By: Mark Fitzgerald
Free-press organizations and media industry groups were not very optimistic about next November’s World Summit on the Information Society (WSIS) as they arrived for its second big preparatory meeting in Geneva, Switzerland, on Feb. 17.
They left eight days later feeling downright depressed.
Once again, the media industry was shut out of membership on the Working Group on Internet Governance, so if — all right, when — the United Nations-backed WSIS starts fiddling around with how the Net should be regulated, media businesses and journalists will be forced to look on helplessly.
And again in Geneva, the U.N. showed its usual spinelessness about human rights and press freedom in member nations when the WSIS powers-that-be refused to allow the International Freedom of Expression Exchange (IFEX) to distribute among delegates its blistering report on the state of free expression and human rights in the WSIS host nation of Tunisia.
The report was a serious indictment of Tunisia by serious groups, including the World Association of Newspapers, the International Publishers Association, and the World Press Freedom Committee.
“We believe an open debate on the issue [of Tunisia’s human rights record] is essential to the success of the World Summit,” said Luckson Chipare, director of the Media Institute of Southern Africa, which helped prepare the report. “It is ridiculous that a preparatory meeting for the [WSIS] should not be able to freely access information on the conditions in which the next phase of the World Summit will take place.”
There’s always been something unseemly about the U.N.’s choice of Tunisia as the venue for a summit on the Web, which has empowered oppressed citizens around the world — even as it frightens their authoritarian rulers.
Certainly Tunisia President Zine el-Abidine ben Ali — who last year won re-election with what the government said was 95% of the vote — qualifies as that kind of strongman, and a foe of free Internet expression.
The IFEX report notes that seven “cyber-dissidents” known as the Youth of Zarzis are serving prison sentences after blatantly unfair trials that offered no valid evidence of their supposed “terrorist” intentions. Zouhair Yahyaouhi was arrested and tortured by state police in 2002 because his news Web site TUNeZINE made fun of President Ben Ali.
Tunisia blocks Web sites and routinely stations police at Internet cafes, IFEX reports.
But Ben Ali does not confine his repression just to the electronic media. IFEX reports that Hamadi Jebali, editor of the weekly Al Fajr, is among “hundreds of prisoners … held for their religious and political beliefs … who never advocated or used violence.” Newspapers are censored, and books are banned, just like an old-school dictatorship.
Hosting the WSIS allows Tunisia to proclaim itself a worthy example of how expression should be regulated by government. As the Geneva meeting — which the U.N., with its love of acronyms that sound as if they were coined in the Brezhnev era of the Soviet Union, dubbed PrepCom-2 — Ben Ali crowed that hosting the WSIS is “an event of crucial importance that confirms Tunisia?s influence and the respect and support with which its initiatives are met on the international scene.”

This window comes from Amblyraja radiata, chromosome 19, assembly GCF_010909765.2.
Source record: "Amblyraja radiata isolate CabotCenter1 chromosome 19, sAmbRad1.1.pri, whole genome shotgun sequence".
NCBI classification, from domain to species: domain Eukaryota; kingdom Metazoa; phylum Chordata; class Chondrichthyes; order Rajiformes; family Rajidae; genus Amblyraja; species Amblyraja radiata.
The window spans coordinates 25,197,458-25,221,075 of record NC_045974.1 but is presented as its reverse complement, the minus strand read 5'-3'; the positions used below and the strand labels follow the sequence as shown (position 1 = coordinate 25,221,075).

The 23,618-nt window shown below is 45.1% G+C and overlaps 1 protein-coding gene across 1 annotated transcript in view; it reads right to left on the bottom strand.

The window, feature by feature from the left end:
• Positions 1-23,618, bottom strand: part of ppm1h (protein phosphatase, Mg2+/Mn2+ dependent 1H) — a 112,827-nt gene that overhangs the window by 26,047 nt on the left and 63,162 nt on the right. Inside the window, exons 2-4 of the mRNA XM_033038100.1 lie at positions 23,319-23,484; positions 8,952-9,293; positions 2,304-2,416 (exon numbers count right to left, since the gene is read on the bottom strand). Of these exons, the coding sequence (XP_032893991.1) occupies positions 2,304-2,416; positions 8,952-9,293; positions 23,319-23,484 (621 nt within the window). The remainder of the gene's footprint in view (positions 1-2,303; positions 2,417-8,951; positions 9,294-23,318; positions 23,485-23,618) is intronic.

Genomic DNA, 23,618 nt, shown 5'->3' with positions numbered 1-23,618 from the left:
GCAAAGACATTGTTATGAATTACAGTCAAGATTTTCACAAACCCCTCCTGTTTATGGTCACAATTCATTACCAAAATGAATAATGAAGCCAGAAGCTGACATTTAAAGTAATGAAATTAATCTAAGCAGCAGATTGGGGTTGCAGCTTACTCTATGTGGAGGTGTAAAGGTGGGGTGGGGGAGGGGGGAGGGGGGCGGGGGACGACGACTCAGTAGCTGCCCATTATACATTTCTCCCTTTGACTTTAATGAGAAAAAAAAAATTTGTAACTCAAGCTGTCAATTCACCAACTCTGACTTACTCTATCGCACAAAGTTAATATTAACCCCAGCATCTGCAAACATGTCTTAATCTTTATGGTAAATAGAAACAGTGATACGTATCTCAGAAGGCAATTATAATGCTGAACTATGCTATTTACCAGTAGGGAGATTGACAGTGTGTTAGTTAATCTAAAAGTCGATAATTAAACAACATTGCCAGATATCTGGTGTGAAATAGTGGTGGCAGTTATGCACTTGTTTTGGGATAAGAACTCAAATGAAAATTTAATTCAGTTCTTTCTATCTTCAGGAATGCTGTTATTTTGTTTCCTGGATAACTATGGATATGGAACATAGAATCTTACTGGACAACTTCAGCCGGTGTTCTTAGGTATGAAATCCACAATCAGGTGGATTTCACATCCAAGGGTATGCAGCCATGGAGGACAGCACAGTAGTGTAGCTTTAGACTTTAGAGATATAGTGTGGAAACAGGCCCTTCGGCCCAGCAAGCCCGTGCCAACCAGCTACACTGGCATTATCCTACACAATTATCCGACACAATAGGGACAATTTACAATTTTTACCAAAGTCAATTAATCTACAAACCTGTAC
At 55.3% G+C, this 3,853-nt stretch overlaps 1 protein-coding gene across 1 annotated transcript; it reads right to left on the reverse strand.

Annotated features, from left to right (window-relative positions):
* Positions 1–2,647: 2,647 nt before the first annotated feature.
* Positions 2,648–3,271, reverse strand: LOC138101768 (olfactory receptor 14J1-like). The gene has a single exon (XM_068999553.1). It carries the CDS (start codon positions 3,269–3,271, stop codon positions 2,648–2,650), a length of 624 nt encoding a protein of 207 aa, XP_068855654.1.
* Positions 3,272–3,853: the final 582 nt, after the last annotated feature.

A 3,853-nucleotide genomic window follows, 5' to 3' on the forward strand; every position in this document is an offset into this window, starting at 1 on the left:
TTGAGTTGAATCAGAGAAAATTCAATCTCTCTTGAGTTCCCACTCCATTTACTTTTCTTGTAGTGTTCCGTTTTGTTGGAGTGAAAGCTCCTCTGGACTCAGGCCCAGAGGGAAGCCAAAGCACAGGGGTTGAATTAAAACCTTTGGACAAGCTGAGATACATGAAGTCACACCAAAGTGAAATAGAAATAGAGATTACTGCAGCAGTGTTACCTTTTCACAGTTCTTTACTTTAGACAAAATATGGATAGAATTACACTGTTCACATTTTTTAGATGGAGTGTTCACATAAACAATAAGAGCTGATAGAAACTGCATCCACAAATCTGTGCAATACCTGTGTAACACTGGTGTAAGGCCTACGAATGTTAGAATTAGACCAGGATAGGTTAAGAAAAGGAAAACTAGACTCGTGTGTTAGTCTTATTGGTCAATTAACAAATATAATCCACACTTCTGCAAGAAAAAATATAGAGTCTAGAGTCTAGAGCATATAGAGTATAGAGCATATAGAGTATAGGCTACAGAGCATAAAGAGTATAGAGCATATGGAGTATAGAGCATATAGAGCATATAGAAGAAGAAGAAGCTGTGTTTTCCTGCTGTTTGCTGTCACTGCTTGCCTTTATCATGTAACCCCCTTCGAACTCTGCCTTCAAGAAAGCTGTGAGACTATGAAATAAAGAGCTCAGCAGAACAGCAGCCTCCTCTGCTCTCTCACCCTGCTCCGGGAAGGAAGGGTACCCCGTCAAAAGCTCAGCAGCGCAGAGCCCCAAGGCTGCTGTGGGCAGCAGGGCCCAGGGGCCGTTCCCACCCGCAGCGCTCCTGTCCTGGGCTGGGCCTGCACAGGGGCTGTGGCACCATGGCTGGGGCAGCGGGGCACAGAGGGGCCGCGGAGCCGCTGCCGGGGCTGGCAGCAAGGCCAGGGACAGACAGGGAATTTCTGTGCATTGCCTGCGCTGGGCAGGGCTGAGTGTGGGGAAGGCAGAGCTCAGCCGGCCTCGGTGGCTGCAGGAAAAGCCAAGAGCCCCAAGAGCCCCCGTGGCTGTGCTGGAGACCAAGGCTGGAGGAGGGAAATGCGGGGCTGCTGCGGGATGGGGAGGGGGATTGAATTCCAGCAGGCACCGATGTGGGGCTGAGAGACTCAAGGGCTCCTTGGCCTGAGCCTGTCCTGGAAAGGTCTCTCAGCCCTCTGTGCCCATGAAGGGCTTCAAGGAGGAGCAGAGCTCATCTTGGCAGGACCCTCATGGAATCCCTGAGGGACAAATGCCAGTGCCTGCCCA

It’s easy to dismiss these international meetings with their dense and empty proclamations as just more U.N. jaw-jaw. There are, however, real consequences to these resolutions for real journalists trying to tell the truth in places governed by those who love their own lies. Authoritarian nations use the gloss of these lovely sounding but poisonous catchphrases to justify themselves to the world as they shut down newspapers, lock up reporters, and hunt down bloggers.
No one knows that better than Tunisians themselves. Meeting in Tunisia is “like holding an environmental summit in a nuclear power plant,” Suhayr Balhassan, vice president of the Tunisian League of Human Rights, told Reuters in Geneva.
In this context, Ben Ali’s comment should be seen not as delusional — but as the very canny words of a dedicated enemy of the press and free expression generally.
Some good could come of the summit. Even though free-press NGOs, including the Paris-based Reporters Without Borders, have been forced to the sidelines, their ideas are resonating with many WSIS participants. That group argues that any filtering of online content, whether by government or private industry, is unacceptable, and violates the principles of the free flow of information. The U.S. government, to its credit, insists that the Internet must be allowed to operate under the same free press and free speech principles as any printed media.
But those ideas may also prove a hard sell — especially when Tunisia gets home-field advantage. Even at Geneva, according to press reports, the Tunisian delegation of supposed media professionals interrupted the media caucus repeatedly to shout down NGOs who were documenting the nation’s free-press and human-rights abuses.